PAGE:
I’ve always been drawn to wild places. It’s where the world makes the most sense. And when the beauty of wild trout—rising where they should, to a fly offered by one practiced in the art of grace and respect for such things—agrees with the surroundings, all is as it should be.
Judging by the raw setting atop West Virginia’s Black Mountain, on the eastern edge of the Cranberry Wilderness, I anticipated this to be a fitting theme for the four days to come. Fog tends to linger at 5,000 feet, and on that day, a damp spring chill, driven deeper by steady drizzle and wind, caused it to overstay it’s welcome. As my brother and I climbed into waders and shouldered packs outfitted for several days in the woods, our only clue as to the character of the projected few days was the hazy silhouettes of spruces and hemlocks, and a darkened trailhead in the treeline. Wild was an apt adjective.
A spring entered our slog through the muddied foot trail when we struck stream an hour into the descent. By all physical measurements, the tannic North Fork of the Cranberry River resembles a world-class brook trout stream—but physicality can be misleading.
Existing information on the upper reaches of the Cranberry system is polarized. One side of the fence reveres the North and South Forks as beautiful brook trout country, without citing specifics or making promises, while the other adamantly shouts “dead river.” For this reason, (and because I refuse to complete a writing assignment on any location that I haven’t personally experienced) I planned a five-day backpacking trip into the headwater region of the river to get the story for myself.
Rain turned to snow as overnight temperatures dipped into the low-30s, and morning came with the melodic crinkling of snowflakes against our tent’s rain fly. Camp was made on the middle reaches of the North Fork, to give us a good base to explore the lower and upper sections of river. After a quick breakfast of some creative arrangement of oats, my brother strung a fly rod.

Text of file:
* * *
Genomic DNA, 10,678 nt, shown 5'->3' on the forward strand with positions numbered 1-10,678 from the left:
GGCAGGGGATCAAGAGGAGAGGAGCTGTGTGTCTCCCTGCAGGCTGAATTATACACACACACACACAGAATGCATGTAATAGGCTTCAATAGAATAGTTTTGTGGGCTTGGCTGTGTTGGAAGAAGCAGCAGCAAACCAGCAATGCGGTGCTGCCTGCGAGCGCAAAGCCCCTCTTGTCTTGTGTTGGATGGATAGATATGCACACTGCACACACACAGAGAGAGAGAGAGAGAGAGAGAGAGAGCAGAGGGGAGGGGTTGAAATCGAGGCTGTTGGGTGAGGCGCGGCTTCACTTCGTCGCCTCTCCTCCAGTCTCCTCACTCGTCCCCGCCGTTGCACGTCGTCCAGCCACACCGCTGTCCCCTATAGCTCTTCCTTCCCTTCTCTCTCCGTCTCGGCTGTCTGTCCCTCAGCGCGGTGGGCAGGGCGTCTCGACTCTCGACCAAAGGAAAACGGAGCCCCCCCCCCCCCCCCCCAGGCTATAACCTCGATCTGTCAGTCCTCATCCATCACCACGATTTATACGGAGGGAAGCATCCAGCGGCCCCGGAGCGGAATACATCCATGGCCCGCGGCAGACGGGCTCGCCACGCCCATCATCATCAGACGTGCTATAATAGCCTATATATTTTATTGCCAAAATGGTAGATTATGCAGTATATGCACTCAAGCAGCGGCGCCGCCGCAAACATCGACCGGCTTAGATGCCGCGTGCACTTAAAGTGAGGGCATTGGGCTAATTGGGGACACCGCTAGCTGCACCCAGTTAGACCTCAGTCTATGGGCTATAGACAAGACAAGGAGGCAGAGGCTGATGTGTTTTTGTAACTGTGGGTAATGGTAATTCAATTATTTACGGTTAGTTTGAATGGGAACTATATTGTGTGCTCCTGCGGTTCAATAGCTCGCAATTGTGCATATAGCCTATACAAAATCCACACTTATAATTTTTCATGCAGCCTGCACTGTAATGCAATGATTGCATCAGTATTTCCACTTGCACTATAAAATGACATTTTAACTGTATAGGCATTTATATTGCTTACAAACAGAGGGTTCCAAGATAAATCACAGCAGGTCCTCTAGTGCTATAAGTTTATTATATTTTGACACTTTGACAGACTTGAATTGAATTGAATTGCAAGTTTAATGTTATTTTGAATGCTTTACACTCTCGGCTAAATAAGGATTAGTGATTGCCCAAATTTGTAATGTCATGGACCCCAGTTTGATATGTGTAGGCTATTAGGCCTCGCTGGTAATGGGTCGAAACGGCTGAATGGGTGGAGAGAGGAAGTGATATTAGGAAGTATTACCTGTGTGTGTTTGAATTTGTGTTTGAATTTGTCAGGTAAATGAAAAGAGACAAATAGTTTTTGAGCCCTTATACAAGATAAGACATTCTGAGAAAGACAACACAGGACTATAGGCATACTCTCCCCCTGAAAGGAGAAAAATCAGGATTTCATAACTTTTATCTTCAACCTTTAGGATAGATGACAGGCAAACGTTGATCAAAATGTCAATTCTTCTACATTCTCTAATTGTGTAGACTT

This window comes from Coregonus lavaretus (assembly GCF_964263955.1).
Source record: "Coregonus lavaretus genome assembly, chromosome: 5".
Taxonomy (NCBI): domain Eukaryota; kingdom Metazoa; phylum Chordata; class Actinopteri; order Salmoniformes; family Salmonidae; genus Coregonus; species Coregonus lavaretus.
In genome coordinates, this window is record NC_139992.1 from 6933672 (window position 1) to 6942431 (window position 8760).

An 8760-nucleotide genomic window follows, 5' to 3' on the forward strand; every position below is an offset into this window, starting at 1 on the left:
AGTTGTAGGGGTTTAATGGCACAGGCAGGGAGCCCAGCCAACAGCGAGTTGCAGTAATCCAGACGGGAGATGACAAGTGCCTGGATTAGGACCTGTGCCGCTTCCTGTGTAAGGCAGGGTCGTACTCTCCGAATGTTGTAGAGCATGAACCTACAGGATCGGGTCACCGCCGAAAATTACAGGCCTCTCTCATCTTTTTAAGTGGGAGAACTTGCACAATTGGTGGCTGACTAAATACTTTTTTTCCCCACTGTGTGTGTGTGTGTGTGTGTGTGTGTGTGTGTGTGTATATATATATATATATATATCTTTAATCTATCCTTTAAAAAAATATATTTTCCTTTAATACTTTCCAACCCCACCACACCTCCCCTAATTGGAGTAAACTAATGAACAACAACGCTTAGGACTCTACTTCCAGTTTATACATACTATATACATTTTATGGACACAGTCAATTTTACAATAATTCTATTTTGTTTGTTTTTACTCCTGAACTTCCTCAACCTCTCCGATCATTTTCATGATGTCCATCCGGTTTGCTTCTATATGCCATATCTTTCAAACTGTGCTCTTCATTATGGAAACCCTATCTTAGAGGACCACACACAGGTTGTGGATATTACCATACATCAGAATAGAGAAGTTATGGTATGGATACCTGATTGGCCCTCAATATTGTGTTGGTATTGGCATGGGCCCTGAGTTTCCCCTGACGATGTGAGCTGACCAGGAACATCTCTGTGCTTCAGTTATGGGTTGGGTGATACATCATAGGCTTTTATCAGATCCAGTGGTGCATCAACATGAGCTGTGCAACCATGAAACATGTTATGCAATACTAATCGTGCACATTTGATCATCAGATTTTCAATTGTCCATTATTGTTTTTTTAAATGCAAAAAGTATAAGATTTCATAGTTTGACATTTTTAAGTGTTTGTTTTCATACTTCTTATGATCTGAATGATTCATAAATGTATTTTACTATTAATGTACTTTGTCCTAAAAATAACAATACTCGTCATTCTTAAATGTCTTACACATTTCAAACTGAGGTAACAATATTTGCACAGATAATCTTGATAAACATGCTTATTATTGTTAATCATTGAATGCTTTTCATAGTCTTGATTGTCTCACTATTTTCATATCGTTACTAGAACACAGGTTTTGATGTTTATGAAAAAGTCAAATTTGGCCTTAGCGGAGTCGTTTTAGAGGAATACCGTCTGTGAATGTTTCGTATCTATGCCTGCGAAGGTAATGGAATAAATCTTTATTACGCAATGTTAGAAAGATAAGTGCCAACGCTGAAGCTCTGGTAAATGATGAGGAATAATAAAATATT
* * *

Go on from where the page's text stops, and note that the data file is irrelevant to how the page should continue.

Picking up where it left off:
My industry would be achieved with a camera and my hands. Taking a knee in the cold mountain water, I began methodically flipping over rocks, sifting through leafy debris, and perusing the surface of streamside boulders. Nothing in the form of pollution-intolerant macroinvertebrates presented itself.
Disappointed in my findings, I dried my hands and framed my brother with my viewfinder to work on another aspect of my job. As he nymphed a promising-looking pocket under a rhododendron bush, he seemed discouraged as well, having seen or felt no sign of life in several hours—factors that were undoubtedly leading him to the same hunch I was developing.
Nevermind, off to the lower river.
The clouds parted, revealing a much-welcome sun and blue sky. Our answer was found at the mouth of the creek, where a concrete and metal building branded with a sign reading “Neutralization Station” barged in on our wilderness experience. The pocket water of the North Fork below the facility ran lucid, unnaturally so, with a yellow-gray tint—presumably the result of dissolved calcium carbonate, limestone dust—and was subject to special regulations.
In the name of research, I spent hours methodically fishing and searching for macroinvertebrates in the quarter mile of stream below, and just above, the source of the limestone. Stick caddis, gray fox mayfly larvae, and stoneflies were found in relative abundance, but fish came in the form of a single, two-year-old brook trout, and two cookie-cutter, stocked rainbows. No fish persisted above the small dam at the treatment station.
Beautiful country, indeed, but as was becoming suspect, the underlying ecosystem had a past as dark as a foggy mountain hollow. During the heyday of West Virginia’s rampant coal mining industry in the early 1900s, countless stream miles were scorched of life due to acid mine drainage. Sulfides are concentrated in coal, and when exposed to water and air, become sulfuric acid, and seep from mines into adjacent watersheds, lowering pH levels, and rendering creeks uninhabitable by native brook trout.
Such was the case with the Cranberry River. Prior to the establishment of the regular liming treatment in the lower North Fork, its waters were so acidic that they prevented even the hardiest of warmwater species from existing. Today, the main stem, below the forks, is commonly revered as the Mountain State’s greatest trout fishery—though only as a stocked water.
On our hike back up into the headwaters to camp, I relaxed my mind, momentarily retreating into the hills from the disillusionment of the river’s reality. Native brook trout were rising where they should, on the seams of hemlock-lined plunge pools, to yellow sallies and sulfurs, before the cornucopian adulteration of a priceless ecosystem caught fire.
Few places remain truly wild—ungreased by the destructive hands of humanity—but many look and feel wild. Rivers epitomize these places. Fish tell us the difference, and give us a reason to take action.